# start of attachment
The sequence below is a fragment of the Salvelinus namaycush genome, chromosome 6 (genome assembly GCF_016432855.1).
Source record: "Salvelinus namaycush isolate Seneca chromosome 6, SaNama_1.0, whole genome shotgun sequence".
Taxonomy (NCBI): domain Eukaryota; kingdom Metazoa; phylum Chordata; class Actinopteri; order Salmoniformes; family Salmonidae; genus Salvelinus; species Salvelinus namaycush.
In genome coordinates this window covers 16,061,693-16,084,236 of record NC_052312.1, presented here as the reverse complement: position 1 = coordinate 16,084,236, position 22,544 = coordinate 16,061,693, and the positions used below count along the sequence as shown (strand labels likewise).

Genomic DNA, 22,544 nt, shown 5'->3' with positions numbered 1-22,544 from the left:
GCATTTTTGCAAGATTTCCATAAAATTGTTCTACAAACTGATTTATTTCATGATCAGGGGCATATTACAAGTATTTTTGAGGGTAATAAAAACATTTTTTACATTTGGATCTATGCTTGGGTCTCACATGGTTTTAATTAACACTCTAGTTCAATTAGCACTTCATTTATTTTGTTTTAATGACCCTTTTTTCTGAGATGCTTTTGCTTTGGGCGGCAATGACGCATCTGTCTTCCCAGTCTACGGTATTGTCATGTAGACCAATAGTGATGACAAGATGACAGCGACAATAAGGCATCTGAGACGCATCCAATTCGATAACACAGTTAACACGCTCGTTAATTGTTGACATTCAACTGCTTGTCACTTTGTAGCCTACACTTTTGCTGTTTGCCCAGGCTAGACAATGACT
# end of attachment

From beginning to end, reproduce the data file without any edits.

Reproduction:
The sequence below is a fragment of the Salvelinus namaycush genome, chromosome 6 (genome assembly GCF_016432855.1).
Source record: "Salvelinus namaycush isolate Seneca chromosome 6, SaNama_1.0, whole genome shotgun sequence".
Taxonomy (NCBI): domain Eukaryota; kingdom Metazoa; phylum Chordata; class Actinopteri; order Salmoniformes; family Salmonidae; genus Salvelinus; species Salvelinus namaycush.
In genome coordinates this window covers 16,061,693-16,084,236 of record NC_052312.1, presented here as the reverse complement: position 1 = coordinate 16,084,236, position 22,544 = coordinate 16,061,693, and the positions used below count along the sequence as shown (strand labels likewise).

Genomic DNA, 22,544 nt, shown 5'->3' with positions numbered 1-22,544 from the left:
GCATTTTTGCAAGATTTCCATAAAATTGTTCTACAAACTGATTTATTTCATGATCAGGGGCATATTACAAGTATTTTTGAGGGTAATAAAAACATTTTTTACATTTGGATCTATGCTTGGGTCTCACATGGTTTTAATTAACACTCTAGTTCAATTAGCACTTCATTTATTTTGTTTTAATGACCCTTTTTTCTGAGATGCTTTTGCTTTGGGCGGCAATGACGCATCTGTCTTCCCAGTCTACGGTATTGTCATGTAGACCAATAGTGATGACAAGATGACAGCGACAATAAGGCATCTGAGACGCATCCAATTCGATAACACAGTTAACACGCTCGTTAATTGTTGACATTCAACTGCTTGTCACTTTGTAGCCTACACTTTTGCTGTTTGCCCAGGCTAGACAATGACT